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    • photo credit: Kristina Yarovinsky ‘18

    • The HARPS room is fully equipped for scientifc research. photo credit: Kristina Yarovinsky ‘18

    • photo credit: Kristina Yarovinsky ‘18

Authentic Research on The Hill

Eleanor Doolittle '20 and Sarah Roberts '20
Founded this year, HARPS, or Hopkins Authentic Research Program in Science, is one of the newest science electives at Hopkins. After completing the year-long experimental design course, the program gives students an opportunity to participate in hands-on scientific research at a lab program.
The course, along with the required summer research, is worth 1 ½ credits and is only available to juniors. 

During Term I, students concentrate on learning and executing certain biological and physical techniques and completing guided experiments. In Term II, the students begin to narrow their focus to a certain area in science and begin to look for potential laboratories for their summer work. 

HARPS began as an idea developed by science faculty Phillip Stewart, Benjamin Taylor, and Joshua Young. Young and Taylor are now cohort teachers to Priscilla Encarnação (Dr. E), who was hired to run the program and  to turn HARPS into a reality. “HARPS was an idea that existed before I even came here,” said Encarnação, who is new to Hopkins this year.

 The HARPS classes take place on the second floor of Malone in a science lab which, according to Taylor, “is more state of the art than Yale’s chemistry lab.” The HARPS students have access to a variety of advanced materials and equipment, such as “centrifuges, micropipettes, spectrophotometers, and a -80 degrees Celsius freezer,” said HARPS student Kiarra Lavache ’18. Neal Sarin ’18, another HARPS student, said, “The lab has more than I know what to do with. Apparently we have most of the equipment necessary to clone somebody…”

The purpose of the class is to prepare students with the skills and knowledge that are necessary for working in a real lab in order to better understand possible future professions.  Naomi Roberts ’18, one of Encarnação’s HARPS students, said, “I love HARPS because we get to explore so many different areas of scientific research rather than solely focusing on one as you usually do in a high school science class.”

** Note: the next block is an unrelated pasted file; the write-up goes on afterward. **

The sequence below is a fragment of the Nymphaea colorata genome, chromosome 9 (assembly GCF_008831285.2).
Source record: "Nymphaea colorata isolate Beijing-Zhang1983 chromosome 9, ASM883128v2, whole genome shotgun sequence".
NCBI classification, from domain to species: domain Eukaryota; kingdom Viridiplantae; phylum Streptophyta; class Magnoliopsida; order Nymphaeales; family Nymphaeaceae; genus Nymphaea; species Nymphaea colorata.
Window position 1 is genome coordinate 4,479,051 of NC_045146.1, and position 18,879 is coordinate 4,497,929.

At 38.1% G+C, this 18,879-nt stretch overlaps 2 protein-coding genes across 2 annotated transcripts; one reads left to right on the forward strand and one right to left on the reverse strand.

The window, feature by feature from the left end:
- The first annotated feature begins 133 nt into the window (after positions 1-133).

A HARPS student is required to work in a lab for a minimum of eight weeks over the summer and then to share his or her work with the faculty in the fall of Senior Year during a poster session. The top presenters will be invited to deliver a talk during the Fall science seminar.

Acceptance into the HARPS program requires departmental approval and an application process that begins in the winter of Sophomore Year. It is a fairly competitive program and “around forty students applied this year for only sixteen slots,” said Encarnação. 

This year, about half of the Sophomore Class is expected to apply. Taylor explained that the number of spots is purely based on space in the lab and that the students accepted aren’t all straight “A” students, but rather those who show a more inquisitive side and have a genuine love of learning. 

Last year, students applying to HARPS were required to do an analysis of a science article detailing what it was about, why it interested them, and how they could use that information moving forward. As last year was the pilot year for the program, the application process is subject to change.
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